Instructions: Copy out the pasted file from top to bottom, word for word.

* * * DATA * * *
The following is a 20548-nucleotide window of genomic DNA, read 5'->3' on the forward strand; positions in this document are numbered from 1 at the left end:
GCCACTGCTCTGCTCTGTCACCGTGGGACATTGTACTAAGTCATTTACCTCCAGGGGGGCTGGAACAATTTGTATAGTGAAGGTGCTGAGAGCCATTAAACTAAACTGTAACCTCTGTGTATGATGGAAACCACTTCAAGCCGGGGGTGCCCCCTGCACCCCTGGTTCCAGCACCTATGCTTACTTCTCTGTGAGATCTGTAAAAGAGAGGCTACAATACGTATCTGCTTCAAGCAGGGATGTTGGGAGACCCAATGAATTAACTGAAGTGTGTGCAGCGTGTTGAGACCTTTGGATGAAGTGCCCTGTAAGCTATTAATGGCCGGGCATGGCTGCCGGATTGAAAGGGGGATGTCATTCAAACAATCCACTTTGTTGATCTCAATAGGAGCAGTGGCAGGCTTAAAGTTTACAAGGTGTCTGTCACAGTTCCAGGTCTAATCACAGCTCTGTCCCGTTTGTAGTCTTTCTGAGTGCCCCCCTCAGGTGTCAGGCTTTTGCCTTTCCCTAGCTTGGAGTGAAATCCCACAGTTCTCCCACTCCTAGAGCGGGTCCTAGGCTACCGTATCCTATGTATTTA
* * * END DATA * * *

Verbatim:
The following is a 20548-nucleotide window of genomic DNA, read 5'->3' on the forward strand; positions in this document are numbered from 1 at the left end:
GCCACTGCTCTGCTCTGTCACCGTGGGACATTGTACTAAGTCATTTACCTCCAGGGGGGCTGGAACAATTTGTATAGTGAAGGTGCTGAGAGCCATTAAACTAAACTGTAACCTCTGTGTATGATGGAAACCACTTCAAGCCGGGGGTGCCCCCTGCACCCCTGGTTCCAGCACCTATGCTTACTTCTCTGTGAGATCTGTAAAAGAGAGGCTACAATACGTATCTGCTTCAAGCAGGGATGTTGGGAGACCCAATGAATTAACTGAAGTGTGTGCAGCGTGTTGAGACCTTTGGATGAAGTGCCCTGTAAGCTATTAATGGCCGGGCATGGCTGCCGGATTGAAAGGGGGATGTCATTCAAACAATCCACTTTGTTGATCTCAATAGGAGCAGTGGCAGGCTTAAAGTTTACAAGGTGTCTGTCACAGTTCCAGGTCTAATCACAGCTCTGTCCCGTTTGTAGTCTTTCTGAGTGCCCCCCTCAGGTGTCAGGCTTTTGCCTTTCCCTAGCTTGGAGTGAAATCCCACAGTTCTCCCACTCCTAGAGCGGGTCCTAGGCTACCGTATCCTATGTATTTA